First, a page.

OLYMPIA — Gov. Jay Inslee said he is ordering the temporary statewide closure of all bars, restaurants, gyms and other facilities to fight the spread of COVID-19.
Inslee said the ban, to be issued Monday via emergency proclamation to be signed later in the day, wouldn’t apply to grocery stores and pharmacies and that restaurants could continue take-out and delivery services.
The restrictions — which cover a range of facilities, including tattoo parlors, hair and nail salons and bowling alleys — will last until at least March 31 but could be expanded.
The governor also revised his ban on events to prohibit gatherings of 50 or more people. Previously the size limit was more than 250.
Gatherings of fewer people are discouraged, and they are prohibited if organizers don’t ensure proper precautions.
“This is bigger than all of us, and I am fully confident that Washingtonians will rise to this challenge to get back to a normal state of our life as soon as humanly possible,” Inslee said at a news conference in Seattle, joined by Seattle Mayor Jenny Durkan, King County Executive Dow Constantine and others. “But all of us have to recognize for the next several weeks, normal is not in our game plan.”
Inslee said he recognized the “enormous economic implications and social disruptions” will occur because of the closures, but he said work will be done in the coming days to minimize those challenges.
“But today we know we are doing this for a simple reason, to save lives of our loved ones in Washington,” he said. “Hours count. It’s not that weeks count, hours count. So we need very strong measures to reduce the extent and pace of this infestation.”
Other states have also moved to implement similar measures. California Gov. Gavin Newsom on Sunday called for all bars, wineries, nightclubs and brewpubs to close in the nation’s most populous state.
The governors of Ohio, Massachusetts and Illinois also ordered bars and restaurants to shutter.
Public health officials in the Seattle area reported two more COVID-19 deaths, bring the total statewide to at least 42.
Constantine said that, while he was grateful for those in the state who have changed the way they work and travel, it became clear to him over the weekend that the county needed to do more.
“Not all people are practicing appropriate social distancing and good health practices in every situation,” he said. “We are at a critical moment in this crisis.”
Both additional deaths announced Sunday were residents of the Life Care Center of Kirkland, the suburban nursing home that has been the center of the outbreak in the hard-hit region. They were a woman in her 60s who died Saturday and a woman in her 70s who died Thursday.
That makes 29 coronavirus-related fatalities linked to the nursing home. There are more than 750 confirmed cases statewide.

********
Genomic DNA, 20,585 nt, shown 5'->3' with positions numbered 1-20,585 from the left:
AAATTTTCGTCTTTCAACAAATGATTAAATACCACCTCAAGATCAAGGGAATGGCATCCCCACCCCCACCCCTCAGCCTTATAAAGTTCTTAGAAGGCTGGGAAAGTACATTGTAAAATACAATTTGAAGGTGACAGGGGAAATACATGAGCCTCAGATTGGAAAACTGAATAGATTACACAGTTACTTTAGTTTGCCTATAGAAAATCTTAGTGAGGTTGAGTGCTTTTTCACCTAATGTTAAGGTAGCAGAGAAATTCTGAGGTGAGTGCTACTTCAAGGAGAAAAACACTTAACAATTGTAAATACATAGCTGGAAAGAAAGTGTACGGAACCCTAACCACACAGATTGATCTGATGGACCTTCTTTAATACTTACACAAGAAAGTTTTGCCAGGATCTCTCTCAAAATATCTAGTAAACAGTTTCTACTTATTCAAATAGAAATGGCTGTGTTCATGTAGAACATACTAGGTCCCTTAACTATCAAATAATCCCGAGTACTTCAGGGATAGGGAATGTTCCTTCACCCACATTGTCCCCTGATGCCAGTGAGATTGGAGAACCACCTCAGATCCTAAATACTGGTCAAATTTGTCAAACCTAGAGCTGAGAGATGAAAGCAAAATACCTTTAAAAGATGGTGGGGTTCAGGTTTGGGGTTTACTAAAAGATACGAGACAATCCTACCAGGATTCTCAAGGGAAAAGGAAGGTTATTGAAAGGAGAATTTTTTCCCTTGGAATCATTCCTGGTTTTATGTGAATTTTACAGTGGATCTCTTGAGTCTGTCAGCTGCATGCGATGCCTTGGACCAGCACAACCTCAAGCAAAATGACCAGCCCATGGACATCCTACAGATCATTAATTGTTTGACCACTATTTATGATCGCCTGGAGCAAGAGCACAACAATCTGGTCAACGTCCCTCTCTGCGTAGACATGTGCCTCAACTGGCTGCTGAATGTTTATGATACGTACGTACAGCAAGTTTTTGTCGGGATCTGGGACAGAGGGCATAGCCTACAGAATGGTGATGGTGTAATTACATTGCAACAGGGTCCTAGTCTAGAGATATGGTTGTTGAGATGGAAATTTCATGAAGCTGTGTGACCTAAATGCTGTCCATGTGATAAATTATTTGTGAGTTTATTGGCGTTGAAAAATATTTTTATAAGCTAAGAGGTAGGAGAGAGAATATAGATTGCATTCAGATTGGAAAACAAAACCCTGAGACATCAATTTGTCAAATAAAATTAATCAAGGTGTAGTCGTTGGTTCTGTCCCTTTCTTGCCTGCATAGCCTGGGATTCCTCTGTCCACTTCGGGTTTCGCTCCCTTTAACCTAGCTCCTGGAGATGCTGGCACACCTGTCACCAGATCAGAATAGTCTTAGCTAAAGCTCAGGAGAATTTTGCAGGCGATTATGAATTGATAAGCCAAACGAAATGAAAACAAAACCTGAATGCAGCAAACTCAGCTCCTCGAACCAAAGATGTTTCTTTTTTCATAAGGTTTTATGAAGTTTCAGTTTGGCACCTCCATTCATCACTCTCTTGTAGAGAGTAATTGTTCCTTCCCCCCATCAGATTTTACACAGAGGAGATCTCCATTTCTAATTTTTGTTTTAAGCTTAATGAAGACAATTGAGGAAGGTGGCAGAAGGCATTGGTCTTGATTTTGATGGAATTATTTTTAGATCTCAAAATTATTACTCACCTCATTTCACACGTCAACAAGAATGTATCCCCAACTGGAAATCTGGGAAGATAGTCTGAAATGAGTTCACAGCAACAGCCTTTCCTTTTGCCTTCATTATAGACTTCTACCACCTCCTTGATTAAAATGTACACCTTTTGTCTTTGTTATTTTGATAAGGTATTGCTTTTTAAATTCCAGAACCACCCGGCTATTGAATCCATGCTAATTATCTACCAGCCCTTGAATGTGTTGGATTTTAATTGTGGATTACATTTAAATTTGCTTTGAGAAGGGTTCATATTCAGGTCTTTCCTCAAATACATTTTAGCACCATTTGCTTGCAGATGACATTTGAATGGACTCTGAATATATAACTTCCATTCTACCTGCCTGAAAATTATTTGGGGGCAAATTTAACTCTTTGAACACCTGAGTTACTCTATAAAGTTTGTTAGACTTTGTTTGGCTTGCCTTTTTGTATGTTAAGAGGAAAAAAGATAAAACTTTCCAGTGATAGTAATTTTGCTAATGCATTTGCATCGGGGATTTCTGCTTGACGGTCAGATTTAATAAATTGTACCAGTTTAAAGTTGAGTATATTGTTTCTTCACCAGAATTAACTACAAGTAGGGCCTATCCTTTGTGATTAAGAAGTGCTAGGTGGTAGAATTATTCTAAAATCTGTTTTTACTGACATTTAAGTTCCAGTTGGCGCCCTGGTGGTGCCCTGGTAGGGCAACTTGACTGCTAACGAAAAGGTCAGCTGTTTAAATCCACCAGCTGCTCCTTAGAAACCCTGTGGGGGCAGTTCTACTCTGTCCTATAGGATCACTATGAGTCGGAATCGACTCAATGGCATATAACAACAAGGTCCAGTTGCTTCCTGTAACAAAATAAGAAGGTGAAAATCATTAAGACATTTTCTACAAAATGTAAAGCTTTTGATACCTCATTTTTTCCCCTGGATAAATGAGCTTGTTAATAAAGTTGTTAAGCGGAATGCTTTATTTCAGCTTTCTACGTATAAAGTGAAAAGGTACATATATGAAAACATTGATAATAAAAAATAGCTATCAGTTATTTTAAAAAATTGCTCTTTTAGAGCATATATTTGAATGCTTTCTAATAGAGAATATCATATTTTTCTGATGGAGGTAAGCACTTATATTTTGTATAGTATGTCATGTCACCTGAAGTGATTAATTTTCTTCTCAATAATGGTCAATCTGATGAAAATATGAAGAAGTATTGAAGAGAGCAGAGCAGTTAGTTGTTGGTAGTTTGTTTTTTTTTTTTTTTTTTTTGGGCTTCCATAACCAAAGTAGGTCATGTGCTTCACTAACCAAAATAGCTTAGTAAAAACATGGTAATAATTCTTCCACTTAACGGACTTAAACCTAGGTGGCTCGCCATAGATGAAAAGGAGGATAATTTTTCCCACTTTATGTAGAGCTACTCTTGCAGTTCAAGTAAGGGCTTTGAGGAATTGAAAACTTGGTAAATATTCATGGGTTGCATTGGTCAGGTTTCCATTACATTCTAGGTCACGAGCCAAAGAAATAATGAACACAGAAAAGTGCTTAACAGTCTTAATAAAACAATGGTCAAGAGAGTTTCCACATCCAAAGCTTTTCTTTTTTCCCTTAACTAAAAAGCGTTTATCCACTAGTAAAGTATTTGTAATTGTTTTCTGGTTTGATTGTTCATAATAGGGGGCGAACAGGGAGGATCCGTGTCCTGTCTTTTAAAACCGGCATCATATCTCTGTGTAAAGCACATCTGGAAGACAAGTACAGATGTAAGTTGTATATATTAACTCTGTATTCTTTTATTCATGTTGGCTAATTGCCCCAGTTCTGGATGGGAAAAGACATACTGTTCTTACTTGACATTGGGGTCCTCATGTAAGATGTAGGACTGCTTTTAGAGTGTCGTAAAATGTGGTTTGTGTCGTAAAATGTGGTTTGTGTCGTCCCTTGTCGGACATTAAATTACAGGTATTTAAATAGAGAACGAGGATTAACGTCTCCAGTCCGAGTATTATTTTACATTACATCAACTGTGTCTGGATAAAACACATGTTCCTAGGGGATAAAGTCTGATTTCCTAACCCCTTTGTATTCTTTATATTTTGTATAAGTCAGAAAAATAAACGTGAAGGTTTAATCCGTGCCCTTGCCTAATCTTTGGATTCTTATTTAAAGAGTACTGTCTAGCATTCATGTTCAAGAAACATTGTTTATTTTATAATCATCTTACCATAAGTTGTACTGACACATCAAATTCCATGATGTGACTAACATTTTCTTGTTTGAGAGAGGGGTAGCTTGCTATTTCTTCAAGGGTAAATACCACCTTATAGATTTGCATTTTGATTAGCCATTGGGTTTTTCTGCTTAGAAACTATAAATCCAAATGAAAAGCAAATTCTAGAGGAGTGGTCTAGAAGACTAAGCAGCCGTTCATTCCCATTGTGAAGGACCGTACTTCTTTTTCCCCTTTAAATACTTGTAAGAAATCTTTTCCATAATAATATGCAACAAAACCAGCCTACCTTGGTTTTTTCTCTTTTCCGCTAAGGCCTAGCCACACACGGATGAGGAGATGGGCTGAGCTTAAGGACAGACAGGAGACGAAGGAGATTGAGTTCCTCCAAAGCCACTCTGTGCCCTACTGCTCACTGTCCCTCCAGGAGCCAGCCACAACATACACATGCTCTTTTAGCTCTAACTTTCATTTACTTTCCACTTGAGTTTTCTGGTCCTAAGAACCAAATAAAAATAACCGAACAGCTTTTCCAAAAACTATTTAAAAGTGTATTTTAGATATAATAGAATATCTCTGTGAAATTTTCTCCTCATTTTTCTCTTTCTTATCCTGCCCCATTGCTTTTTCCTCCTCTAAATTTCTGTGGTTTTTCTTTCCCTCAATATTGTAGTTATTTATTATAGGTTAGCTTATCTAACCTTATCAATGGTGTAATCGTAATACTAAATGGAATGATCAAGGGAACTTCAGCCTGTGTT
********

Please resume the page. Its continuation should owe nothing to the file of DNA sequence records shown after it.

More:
The state Department of Health said 8 percent of the more than 9,400 people who have been screened for COVID-19 tested positive.
For most people, the new coronavirus causes only mild or moderate symptoms, such as fever and cough. For some, especially older adults and people with existing health problems, it can cause more severe illness, including pneumonia. The vast majority of people recover.
Inslee also made a personal plea to people aged 60 and older and those with underlying health risks, saying they are at substantial risk, citing increased mortality rates.
“You need to self-isolate, starting right now,” he said. “This is not a legal statement by the governor, but it’s as strong as a recommendation as I can possibly make.”
Tyler Baldwin, a bartender at the Taproom in Pike Place Market in Seattle, was mopping up Sunday night after learning about the upcoming closures.
Baldwin, 29, said the closure would be hard and that he will need to start “figuring out unemployment, food stamps, really whatever the next step to keep myself afloat is.”
Baldwin said there had been fewer and fewer customers in his bar the past few weeks, which is located in one of Seattle’s biggest tourist attractions.
“I’m still in the throes of processing it,” he said. “It means I need to find a way to support myself from home.”
King County’s order goes into effect immediately while the statewide ban takes effect at 12:01 a.m. Tuesday.
Constantine said he understands the financial hardships residents have been asked to endure, but he stressed people should assume that, at this point, they and everyone they meet has been exposed and are potentially infected.
“Go to work if you must, but hunker down if you’re able,” he said. “Postpone anything you can. Treat the next two weeks as a period of self-quarantine to protect yourself and the lives and health of your loved ones and of our community.”